I have a patient who had LASIK in the ’90s and now needs cataract surgery, but I am worried about a refractive surprise. What can I do to improve the outcome?


“We now have wavefront aberrometry to improve the accuracy of IOL power selection during cataract surgery in postrefractive surgery patients,” says Lawrence Woodard, OD, of Omni Eye Services in Atlanta. In contrast to other methods, which only use preoperative corneal and axial length measurements, intraoperative aberrometry determines IOL power after the cataract is removed. “This is important because corneal topography and keratometry readings overestimate the true corneal power in post-LASIK patients. IOL calculation formulas then underestimate IOL power, leaving the patient significantly hyperopic,” says Dr. Woodard.

A 2014 study shows that 39% fewer patients’ refractions fall outside the intended postoperative target of +/- 0.50D when intraoperative abberometry was used vs. conventional preoperative methodology, notes Dr. Woodard. “This translates into happier patients who are much less likely to need an IOL exchange or enhancement procedure due to significant refractive surprise after cataract surgery.”


It typically takes one to two minutes to obtain the measurements, so the surgical procedure isn’t significantly delayed. “Measuring is a painless process for the patient. Data from preoperative biometry is entered into the machine prior to surgery,” says Dr. Woodard.

ORA can be used to effectively increase the accuracy of IOL placement during surgery.

Unfortunately, intraoperative aberrometry is not covered by insurance. 

However, Dr. Woodard notes that its use is typically included in some refractive packages offered with premium lenses and laser cataract surgery. “Only a small percentage of cataract surgeons take advantage of this innovative technology, presumably due to the purchase price and monthly click fee they are charged by the company.”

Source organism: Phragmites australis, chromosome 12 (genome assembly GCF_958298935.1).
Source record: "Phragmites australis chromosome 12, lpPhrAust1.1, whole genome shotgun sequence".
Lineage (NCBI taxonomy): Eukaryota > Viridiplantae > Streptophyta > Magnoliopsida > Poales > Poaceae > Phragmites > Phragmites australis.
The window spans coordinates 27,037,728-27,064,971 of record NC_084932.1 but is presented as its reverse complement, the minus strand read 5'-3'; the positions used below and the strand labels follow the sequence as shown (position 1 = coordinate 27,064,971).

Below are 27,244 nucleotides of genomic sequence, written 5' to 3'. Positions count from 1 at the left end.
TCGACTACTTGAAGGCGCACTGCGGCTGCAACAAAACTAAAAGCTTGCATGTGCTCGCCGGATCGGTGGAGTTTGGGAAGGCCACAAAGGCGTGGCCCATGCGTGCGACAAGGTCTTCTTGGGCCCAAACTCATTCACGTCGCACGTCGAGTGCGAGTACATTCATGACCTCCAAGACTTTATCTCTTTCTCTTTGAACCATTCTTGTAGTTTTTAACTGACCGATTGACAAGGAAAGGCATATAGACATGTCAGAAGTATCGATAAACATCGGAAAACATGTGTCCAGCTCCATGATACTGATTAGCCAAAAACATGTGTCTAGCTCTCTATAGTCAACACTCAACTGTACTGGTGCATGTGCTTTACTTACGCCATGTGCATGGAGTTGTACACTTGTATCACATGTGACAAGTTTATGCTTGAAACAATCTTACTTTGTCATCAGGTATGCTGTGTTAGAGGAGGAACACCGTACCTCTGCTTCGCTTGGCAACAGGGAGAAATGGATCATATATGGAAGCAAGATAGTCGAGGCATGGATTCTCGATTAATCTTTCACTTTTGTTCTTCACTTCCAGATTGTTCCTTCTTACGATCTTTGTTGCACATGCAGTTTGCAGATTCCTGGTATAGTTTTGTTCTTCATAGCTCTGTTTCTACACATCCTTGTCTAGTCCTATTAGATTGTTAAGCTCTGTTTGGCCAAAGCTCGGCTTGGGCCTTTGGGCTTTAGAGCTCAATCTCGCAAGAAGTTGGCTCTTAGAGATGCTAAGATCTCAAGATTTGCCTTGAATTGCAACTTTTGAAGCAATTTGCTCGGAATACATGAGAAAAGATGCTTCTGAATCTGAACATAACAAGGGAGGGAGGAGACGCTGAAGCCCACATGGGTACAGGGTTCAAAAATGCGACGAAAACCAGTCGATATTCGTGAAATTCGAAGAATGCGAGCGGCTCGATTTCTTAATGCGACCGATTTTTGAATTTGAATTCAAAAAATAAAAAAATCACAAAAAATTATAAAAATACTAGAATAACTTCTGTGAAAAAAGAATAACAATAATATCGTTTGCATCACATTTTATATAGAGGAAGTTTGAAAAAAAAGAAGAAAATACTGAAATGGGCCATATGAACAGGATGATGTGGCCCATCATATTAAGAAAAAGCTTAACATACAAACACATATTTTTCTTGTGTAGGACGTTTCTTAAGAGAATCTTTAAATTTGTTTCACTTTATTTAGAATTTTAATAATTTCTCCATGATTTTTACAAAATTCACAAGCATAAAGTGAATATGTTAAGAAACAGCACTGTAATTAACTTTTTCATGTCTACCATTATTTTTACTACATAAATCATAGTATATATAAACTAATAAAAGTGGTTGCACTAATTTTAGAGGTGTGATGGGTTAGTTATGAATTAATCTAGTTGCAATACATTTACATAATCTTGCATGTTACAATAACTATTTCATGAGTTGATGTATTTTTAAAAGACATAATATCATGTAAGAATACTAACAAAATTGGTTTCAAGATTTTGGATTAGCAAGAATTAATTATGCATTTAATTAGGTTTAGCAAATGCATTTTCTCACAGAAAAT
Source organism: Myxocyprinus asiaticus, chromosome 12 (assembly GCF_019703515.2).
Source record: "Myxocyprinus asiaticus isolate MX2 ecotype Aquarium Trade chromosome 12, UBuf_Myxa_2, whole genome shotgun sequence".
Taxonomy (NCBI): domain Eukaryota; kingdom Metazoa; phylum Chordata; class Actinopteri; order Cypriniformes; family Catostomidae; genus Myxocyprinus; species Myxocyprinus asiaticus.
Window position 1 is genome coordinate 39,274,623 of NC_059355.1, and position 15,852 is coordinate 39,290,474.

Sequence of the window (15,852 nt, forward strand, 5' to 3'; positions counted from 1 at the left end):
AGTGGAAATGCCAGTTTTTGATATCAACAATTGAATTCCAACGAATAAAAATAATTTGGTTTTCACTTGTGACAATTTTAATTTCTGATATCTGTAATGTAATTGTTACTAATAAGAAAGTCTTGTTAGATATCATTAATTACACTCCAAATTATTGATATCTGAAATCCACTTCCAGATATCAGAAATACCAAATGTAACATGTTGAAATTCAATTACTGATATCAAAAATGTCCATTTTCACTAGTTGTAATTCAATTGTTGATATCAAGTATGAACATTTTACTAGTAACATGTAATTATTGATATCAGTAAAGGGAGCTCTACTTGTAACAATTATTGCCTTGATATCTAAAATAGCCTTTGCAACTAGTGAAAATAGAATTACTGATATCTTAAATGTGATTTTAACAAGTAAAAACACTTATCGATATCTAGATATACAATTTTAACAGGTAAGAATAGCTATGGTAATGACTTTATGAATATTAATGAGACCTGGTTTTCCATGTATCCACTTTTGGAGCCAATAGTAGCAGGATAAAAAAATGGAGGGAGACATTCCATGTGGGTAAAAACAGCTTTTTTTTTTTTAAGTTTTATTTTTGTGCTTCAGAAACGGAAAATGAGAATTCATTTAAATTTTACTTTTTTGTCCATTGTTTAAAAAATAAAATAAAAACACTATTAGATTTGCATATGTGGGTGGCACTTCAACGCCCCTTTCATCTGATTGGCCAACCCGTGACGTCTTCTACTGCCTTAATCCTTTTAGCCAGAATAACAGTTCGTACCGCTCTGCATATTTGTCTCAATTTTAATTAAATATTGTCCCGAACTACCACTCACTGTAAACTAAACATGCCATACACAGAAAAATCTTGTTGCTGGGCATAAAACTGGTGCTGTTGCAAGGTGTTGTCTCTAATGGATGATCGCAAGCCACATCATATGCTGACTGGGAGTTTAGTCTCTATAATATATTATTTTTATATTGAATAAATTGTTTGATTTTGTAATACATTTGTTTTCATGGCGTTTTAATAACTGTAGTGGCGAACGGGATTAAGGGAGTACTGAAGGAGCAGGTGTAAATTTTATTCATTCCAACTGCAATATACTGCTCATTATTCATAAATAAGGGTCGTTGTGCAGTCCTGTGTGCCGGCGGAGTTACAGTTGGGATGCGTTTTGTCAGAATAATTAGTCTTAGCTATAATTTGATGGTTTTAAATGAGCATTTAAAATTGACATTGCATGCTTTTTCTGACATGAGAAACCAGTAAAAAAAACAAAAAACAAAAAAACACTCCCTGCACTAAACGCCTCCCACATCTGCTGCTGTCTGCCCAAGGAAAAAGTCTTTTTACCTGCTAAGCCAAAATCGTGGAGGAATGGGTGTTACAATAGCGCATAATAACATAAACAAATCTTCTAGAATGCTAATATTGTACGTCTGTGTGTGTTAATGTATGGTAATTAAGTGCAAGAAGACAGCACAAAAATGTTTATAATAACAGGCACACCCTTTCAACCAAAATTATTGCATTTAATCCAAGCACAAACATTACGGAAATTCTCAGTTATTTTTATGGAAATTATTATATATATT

Expectations center solely around increasing the accuracy of the refractive target outcome from cataract surgery, according to Robert Pinkert, OD, of Barnet Dulaney Perkins Eye Center in Phoenix. “Though the formulas used to calculate the appropriate IOL come within reach of the target, a real-time measurement that occurs during surgery can increase the predictability of the refractive result,”
says Dr. Pinkert. 

Previous refractive surgeries can impact how far off you land from the refractive target post surgery, Dr. Pinkert explains. “Prior corneal surgeries, such as LASIK and RK, as well as corneal irregularities, may influence the calculations and lead to a refractive surprise—a result far from the intended target for the particular patient,” adds Dr. Pinkert.

Finally, patient expectations now focus on advancements in toric and multifocal IOL technology and intraoperative tools to help garner the most accurate refractive results. “Patients are more educated and active, thus their expectations are increasing, with a corresponding rise in the demand for better outcomes,” says Dr. Pinkert.

“My own experience did not involve prior LASIK, but I underwent surgery as a refractive lens replacement to improve my uncorrected visual acuity—I was in my fifties and way too young for cataract surgery!” says Dr. Pinkert.

“The toric lens completely neutralized the astigmatism—I am not sure this would have occurred without intraoperative verification of the IOL’s power and placement.”